Amid ongoing concerns over profitability, the US KBW bank index remains 22% below the levels prior to the collapse of Silicon Valley Bank (SVB) but has stabilized, while the broader market has fully recovered—the S&P 500 is 1.5% above its pre-SVB level. On Thursday, the Federal Reserve’s weekly balance sheet data also showed signs of stabilization. Discount window borrowing declined to USD 80bn from USD 110bn the previous week, and borrowing under the Bank Term Funding Program increased to USD 64bn from USD 54bn.
Markets moved quickly to price in central bank rate cuts in the wake of SVB’s collapse. But more stable conditions in the financial system will allow central banks to refocus on the macroeconomic fundamentals, where inflation remains too high to allow an imminent shift to monetary easing:
Fighting inflation remains the Fed’s priority. Speaking on Thursday, Minneapolis Fed President Neel Kashkari said that “the services part of the economy has not yet slowed down and… wage growth is still growing faster than what is consistent with our 2% inflation target.” Richmond Fed President Tom Barkin highlighted that the FOMC was discussing a 50-basis-point hike just a few weeks ago, and said that “if inflation persists, we can react by raising rates further.”
Core PCE inflation data is unlikely to change the Fed’s mindset. Later today, the core PCE inflation data, the Fed’s preferred measure of inflation, will be released. On a month-over-month basis, core PCE is expected to moderate in February to 0.4% from 0.6% in the prior month, based on the Bloomberg consensus, but the year-over-year rate is expected to remain unchanged at 4.7%.
Core Eurozone inflation remains stubbornly high. On the back of lower energy prices, Eurozone headline inflation dropped to 6.9% year-over-year in March from 8.5% in February, the largest decline over a month since 1991 when Eurostat started collecting data. But core CPI increased to 7.5% y/ y in March from 7.4% in February. The data is likely to keep pressure on the European Central Bank to continue raising rates. Ahead of the Eurozone data, market pricing for the terminal ECB rate (based on overnight index swaps) increased by 11 basis points on Thursday to 3.44% after stronger-than-expected German inflation data.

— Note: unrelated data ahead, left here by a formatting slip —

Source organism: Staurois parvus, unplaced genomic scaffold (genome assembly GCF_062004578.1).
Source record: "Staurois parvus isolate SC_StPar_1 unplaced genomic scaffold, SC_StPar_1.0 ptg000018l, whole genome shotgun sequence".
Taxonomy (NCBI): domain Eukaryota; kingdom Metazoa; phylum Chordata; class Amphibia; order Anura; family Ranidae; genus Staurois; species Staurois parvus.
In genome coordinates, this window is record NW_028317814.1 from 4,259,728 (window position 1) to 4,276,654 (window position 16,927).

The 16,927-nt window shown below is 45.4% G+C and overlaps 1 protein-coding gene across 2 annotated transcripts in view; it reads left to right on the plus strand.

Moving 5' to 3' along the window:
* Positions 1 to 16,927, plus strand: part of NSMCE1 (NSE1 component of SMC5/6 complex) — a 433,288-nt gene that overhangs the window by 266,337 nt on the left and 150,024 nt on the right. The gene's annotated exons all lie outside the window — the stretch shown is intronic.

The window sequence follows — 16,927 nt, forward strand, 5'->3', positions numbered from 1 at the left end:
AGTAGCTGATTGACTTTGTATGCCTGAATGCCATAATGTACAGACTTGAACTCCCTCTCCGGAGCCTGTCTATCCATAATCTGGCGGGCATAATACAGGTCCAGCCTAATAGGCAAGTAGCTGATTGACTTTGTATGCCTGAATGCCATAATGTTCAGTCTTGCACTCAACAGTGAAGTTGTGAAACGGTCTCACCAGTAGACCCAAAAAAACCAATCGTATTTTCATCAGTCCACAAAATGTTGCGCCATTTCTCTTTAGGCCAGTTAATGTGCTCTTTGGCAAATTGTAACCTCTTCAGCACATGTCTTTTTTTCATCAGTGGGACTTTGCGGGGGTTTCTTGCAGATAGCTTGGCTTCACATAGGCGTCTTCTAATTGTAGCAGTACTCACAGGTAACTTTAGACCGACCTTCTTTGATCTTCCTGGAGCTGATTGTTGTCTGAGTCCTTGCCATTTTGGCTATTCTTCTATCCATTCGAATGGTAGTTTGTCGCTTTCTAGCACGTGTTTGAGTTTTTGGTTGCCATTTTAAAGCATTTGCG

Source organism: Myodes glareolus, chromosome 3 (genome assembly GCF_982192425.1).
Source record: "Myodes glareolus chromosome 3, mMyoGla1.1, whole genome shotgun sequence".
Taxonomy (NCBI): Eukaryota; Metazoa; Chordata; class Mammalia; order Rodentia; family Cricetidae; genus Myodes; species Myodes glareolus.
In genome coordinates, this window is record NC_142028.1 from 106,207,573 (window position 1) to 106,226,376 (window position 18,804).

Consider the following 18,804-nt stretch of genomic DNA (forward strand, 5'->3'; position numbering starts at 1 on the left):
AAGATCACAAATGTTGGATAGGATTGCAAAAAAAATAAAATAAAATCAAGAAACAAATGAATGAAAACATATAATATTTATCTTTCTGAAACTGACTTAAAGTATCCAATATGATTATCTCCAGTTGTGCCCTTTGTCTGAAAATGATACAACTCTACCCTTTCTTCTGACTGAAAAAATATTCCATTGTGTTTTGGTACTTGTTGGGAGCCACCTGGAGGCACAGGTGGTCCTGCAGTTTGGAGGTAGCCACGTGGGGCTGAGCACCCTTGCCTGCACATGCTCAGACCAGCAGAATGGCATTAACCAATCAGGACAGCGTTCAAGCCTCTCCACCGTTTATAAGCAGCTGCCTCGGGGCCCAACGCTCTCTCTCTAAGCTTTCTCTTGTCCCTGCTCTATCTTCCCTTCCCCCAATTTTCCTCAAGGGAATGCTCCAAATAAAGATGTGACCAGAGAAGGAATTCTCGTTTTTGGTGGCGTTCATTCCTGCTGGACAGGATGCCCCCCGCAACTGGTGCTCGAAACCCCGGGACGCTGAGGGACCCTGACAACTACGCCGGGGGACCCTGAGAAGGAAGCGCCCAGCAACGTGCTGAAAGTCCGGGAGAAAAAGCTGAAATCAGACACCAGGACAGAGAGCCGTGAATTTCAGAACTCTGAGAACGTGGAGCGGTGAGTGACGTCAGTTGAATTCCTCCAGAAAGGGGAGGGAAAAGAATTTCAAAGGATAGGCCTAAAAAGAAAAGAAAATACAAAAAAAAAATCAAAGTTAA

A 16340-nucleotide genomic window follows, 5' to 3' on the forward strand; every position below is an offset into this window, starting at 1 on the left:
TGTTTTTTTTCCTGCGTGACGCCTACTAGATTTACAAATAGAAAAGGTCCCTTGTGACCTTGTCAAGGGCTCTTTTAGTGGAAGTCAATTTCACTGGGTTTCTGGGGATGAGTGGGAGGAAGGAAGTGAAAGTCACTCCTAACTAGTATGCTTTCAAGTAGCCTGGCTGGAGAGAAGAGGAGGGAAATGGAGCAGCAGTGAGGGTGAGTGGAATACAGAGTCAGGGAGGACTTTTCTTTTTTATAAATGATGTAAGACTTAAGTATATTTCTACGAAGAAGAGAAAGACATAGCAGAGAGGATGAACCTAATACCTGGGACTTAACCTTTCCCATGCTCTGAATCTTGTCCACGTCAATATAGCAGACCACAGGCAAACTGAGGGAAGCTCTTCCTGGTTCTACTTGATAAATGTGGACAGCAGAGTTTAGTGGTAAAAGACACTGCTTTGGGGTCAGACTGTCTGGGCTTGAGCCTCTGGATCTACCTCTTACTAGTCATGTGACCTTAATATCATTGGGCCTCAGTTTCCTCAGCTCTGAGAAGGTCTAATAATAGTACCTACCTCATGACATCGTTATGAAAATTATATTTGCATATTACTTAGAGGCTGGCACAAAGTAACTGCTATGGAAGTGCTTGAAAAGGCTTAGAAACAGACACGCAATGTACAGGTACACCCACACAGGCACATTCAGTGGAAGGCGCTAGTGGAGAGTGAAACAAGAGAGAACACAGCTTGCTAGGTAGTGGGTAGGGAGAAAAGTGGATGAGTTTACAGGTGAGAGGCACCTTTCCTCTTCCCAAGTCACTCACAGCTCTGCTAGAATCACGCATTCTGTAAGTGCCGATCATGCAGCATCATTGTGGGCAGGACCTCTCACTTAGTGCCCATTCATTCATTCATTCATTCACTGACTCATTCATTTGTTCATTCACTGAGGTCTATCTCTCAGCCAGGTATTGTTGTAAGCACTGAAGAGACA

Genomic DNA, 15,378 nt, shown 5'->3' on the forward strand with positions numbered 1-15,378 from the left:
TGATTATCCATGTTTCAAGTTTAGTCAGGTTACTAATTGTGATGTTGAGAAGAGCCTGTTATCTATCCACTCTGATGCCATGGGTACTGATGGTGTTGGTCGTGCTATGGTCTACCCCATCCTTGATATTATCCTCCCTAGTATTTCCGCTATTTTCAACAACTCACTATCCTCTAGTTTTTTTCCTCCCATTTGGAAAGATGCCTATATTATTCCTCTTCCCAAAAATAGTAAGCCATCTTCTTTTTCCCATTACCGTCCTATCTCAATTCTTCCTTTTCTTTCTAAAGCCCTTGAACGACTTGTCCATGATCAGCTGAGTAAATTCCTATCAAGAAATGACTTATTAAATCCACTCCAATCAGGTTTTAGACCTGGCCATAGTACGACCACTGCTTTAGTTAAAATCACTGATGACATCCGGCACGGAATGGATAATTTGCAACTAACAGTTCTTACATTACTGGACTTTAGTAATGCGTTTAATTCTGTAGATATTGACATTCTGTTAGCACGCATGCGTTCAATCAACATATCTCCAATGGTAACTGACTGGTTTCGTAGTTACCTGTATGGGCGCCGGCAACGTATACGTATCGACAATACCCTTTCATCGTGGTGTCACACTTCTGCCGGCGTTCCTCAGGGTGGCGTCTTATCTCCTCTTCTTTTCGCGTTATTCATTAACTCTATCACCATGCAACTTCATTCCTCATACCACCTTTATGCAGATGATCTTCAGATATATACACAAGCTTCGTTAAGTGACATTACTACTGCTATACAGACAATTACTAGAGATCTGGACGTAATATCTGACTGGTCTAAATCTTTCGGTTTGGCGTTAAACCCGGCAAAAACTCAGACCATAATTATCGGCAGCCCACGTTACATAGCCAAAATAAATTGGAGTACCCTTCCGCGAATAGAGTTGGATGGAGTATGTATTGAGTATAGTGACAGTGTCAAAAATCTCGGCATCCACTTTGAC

ECB President Christine Lagarde said this month that officials “will be looking to see a sustained downward turn in underlying inflation measures to be confident that the inflation path will converge to our target in the medium term.”
Overall, central banks remain concerned about stopping rate hikes given still-elevated inflation, but they also need to consider how to balance their battle with inflation with risks to growth and financial stability. Against this backdrop, we prefer high-quality fixed income relative to equities.
While equities should remain a key component of long-term portfolios, we expect global stocks to deliver limited returns and exhibit high volatility over the remainder of the year. Tactically, while it may be too soon to expect rate cuts, we see a higher probability that central bank hiking cycles will end sooner. We therefore think it’s time to increase exposure to bonds, which we recently upgraded to most preferred. We see high-quality fixed income as attractive given decent yields and the potential for capital gains in the event of a deeper economic slowdown. Investors holding excess cash should consider opportunities to lock in today’s yields within the asset class.
Main contributors - Mark Haefele, Vincent Heaney, Jon Gordon
Content is a product of the Chief Investment Office (CIO).
Original report - Focus shifts back to inflation, 31 March 2023.